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42

42

USA 2012 - with Chadwick Boseman, Harrison Ford, Nicole Behare, Christopher Meloni, Andre Holland ...

The Frankfurt-Tipp rating:

Movie info

Original title:42
Genre:Drama
Direction:Brian Helgeland
Cinema release:08.08.2013
Production country:USA 2012
Running time:Approx. 128 min.
Rated:Age 0+
Web page:www.warnerbros.de
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Sports films - especially those dealing with sports that are rather unpopular in this country, such as baseball or football - generally have a hard time in Germany. Too often viewers are put off by the sports theme, which is a shame in that there are often interesting, beautiful, moving, exciting or amusing stories hidden behind the sporting façade, which are thus denied a wide audience. 42 is one such case. While the film, which immediately rocketed to the top of the box office charts in the U.S., is superficially a story about baseball, the drama about sports legend Jackie Robinson is actually about much more: about racism, about overcoming prejudice, and about how even one person can make a lot of difference.

It all starts when Branch Rickey (Harrison Ford), manager of the Brooklyn Dogers, decides in 1945 that it's time to break down the racial barriers in American Major League Baseball. He hires young player Jackie Robinson (Chadwick Boseman) to initially play for the Montreal Royals. There, in the minor leagues, Robinson is supposed to prove that he has what it takes to make it to the major leagues. But Rickey's attitude toward black players is not well received by officials, coaches, and players. And so Jackie encounters a lot of rejection, hatred and humiliating gloating from his own team, from the opposing teams, but also in hotels, at rest stops or from the press. It is difficult for him to keep his hot temper under control. But with the help of his wife Rachel (Nicole Beharie) and the unwavering faith Rickey shows him, Jackie Robinson manages to defy racism and become a legend as Number 42 of the Brooklyn Dodgers.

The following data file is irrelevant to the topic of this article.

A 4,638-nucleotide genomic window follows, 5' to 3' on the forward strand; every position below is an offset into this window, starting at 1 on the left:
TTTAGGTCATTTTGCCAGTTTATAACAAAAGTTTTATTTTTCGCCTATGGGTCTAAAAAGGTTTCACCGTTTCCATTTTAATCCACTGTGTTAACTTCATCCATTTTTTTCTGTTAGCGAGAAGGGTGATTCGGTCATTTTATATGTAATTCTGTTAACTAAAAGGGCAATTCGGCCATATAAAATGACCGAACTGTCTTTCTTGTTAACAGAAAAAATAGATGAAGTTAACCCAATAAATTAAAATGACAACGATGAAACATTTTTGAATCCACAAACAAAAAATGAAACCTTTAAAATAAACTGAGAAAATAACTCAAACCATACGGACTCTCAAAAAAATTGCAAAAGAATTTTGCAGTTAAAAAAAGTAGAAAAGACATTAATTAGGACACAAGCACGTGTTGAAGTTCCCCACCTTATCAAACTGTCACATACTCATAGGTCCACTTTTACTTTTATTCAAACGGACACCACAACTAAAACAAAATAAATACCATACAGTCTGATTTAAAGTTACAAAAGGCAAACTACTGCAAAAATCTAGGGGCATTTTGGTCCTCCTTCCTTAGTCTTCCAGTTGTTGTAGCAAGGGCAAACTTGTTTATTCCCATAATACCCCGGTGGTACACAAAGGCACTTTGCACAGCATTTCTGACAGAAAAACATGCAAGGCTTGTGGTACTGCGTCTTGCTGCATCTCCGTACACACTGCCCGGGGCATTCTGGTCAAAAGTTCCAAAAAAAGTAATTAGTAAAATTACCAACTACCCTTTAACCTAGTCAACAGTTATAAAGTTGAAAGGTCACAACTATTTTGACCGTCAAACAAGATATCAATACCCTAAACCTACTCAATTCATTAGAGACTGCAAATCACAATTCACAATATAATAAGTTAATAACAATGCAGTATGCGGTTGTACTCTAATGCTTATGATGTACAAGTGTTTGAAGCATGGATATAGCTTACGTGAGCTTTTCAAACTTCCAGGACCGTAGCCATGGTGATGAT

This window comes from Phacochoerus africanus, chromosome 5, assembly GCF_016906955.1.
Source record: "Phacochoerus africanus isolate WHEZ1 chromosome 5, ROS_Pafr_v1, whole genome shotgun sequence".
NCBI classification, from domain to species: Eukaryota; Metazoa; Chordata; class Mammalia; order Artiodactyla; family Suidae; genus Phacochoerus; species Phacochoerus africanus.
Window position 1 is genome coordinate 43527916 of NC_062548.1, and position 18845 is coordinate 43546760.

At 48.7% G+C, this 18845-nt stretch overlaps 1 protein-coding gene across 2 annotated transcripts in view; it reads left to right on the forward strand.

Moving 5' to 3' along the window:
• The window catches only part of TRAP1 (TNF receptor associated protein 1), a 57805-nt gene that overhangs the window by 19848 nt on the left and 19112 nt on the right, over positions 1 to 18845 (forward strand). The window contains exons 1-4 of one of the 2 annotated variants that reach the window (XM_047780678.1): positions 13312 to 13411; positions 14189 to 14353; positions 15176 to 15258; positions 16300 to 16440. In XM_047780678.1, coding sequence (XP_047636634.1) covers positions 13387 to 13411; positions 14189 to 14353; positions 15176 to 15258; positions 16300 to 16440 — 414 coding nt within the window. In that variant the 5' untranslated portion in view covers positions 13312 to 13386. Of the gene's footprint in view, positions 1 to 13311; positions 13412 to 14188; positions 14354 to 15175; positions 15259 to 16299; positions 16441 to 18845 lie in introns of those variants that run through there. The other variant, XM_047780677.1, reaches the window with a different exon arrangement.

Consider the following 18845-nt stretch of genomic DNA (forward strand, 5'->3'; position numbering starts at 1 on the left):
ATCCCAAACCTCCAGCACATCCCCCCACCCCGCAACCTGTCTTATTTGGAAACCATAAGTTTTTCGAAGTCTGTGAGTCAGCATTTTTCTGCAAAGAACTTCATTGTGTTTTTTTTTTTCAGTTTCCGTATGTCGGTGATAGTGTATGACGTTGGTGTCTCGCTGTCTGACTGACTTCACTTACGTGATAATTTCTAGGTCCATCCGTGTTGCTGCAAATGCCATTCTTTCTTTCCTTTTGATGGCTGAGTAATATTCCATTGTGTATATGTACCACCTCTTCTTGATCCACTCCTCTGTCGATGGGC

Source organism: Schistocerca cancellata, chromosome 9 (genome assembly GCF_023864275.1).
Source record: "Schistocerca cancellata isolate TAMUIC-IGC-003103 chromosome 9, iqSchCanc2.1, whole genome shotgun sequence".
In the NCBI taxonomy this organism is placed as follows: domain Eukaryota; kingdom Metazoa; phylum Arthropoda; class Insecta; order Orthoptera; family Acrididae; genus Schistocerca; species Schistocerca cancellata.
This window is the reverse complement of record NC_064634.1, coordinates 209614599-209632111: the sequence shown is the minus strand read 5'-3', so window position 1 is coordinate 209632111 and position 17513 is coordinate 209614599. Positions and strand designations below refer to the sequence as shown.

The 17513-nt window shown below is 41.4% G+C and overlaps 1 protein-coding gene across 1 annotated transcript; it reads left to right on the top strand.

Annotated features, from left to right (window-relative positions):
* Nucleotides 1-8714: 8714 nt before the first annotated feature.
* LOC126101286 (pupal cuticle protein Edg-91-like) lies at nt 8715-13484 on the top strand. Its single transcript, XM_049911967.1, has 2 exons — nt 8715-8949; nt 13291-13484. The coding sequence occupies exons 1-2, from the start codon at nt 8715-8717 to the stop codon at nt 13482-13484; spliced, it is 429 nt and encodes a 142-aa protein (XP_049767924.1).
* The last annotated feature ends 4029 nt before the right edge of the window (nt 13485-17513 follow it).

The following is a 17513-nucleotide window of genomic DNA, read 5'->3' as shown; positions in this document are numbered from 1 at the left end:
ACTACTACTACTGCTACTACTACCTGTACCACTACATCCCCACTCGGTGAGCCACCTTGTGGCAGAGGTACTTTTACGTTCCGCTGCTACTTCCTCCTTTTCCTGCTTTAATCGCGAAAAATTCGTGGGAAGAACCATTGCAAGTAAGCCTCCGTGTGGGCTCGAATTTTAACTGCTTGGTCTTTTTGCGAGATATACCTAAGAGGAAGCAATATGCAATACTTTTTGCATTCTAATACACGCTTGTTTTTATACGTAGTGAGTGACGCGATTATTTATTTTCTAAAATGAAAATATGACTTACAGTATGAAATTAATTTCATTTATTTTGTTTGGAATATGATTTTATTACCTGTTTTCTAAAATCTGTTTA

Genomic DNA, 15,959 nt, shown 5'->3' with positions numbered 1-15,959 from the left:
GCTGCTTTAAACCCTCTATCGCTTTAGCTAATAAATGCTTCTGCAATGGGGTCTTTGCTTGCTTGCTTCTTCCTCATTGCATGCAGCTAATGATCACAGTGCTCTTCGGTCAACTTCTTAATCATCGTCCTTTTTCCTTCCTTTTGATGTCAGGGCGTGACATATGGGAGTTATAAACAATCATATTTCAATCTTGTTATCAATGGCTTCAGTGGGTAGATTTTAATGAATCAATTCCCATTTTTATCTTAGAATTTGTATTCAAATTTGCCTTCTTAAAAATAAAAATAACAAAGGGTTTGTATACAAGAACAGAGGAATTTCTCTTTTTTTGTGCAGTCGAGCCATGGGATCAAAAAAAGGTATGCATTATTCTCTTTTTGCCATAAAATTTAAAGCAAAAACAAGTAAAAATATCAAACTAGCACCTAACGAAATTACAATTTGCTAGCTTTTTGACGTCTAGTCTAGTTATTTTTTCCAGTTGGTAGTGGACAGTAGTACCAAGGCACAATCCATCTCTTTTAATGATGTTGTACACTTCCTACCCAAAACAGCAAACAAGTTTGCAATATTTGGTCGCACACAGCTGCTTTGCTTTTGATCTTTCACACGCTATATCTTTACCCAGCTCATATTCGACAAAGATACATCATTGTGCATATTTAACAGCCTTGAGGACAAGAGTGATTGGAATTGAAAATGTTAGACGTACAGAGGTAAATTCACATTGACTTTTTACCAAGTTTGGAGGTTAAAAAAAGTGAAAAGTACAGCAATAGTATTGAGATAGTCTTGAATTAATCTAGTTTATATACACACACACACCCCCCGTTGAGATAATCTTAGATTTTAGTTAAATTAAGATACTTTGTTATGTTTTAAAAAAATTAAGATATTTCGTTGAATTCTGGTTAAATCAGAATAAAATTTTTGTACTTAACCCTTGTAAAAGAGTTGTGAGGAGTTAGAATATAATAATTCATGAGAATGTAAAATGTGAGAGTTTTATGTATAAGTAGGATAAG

Director Brian Helgeland (Knights of Passion) tells the story of the legendary Number 42 in a rousing way, only using a little too much pathos towards the end. Otherwise, however, the film evokes quite a lot of emotion without overly cheesy music or campy dialogue. It succeeds because Helgeland focused on a rather short, but still very intense period in Jackie Robinson's life instead of directing a lengthy biopic. Since Helgeland was sure he could not do justice to the greatness and importance of the sports legend anyway, by limiting the story to the early days of his career he wanted to at least make clear the difficult struggle Robinson had to endure and how this not only changed his life permanently.

The plot of the film is, at its core, a classic hero's tale in which a person brings about far-reaching changes by overcoming seemingly insurmountable odds. As such, the dramaturgical structure offers little that is inherently new and could so easily lead to viscous boredom. But Helgeland knows very well how to avoid that. Despite a certain recognition value, his drama always remains powerful and engaging, which is not only due to the fact that the whole thing is based on a true story. Rather, the director manages to make his story, set in the 1940s, feel very current and turn it into a very universal plea against prejudice, hatred and small-mindedness.

The whole thing is carried by an excellent ensemble of actors. In addition to Chadwick Boseman, who like many of his fellow actors had to go through rigorous baseball training beforehand, Harrison Ford is particularly inspiring as the baseball manager who stands up to the entire league to bring about long overdue change. The good actors, coherent set and great soundtrack, along with the good script, make 42 a great drama that uses a little humor to lighten up the difficult subject far enough to keep the moral of the story from being too obtrusive to the audience. Rather, the entertainment value is clearly in the foreground here. The fact that a good and above all important story is also told, is a very pleasant side effect, which allows only one conclusion: absolutely worth seeing!

An article by Frankfurt-Tipp

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Cinema trailer for the movie "42 (USA 2012)"
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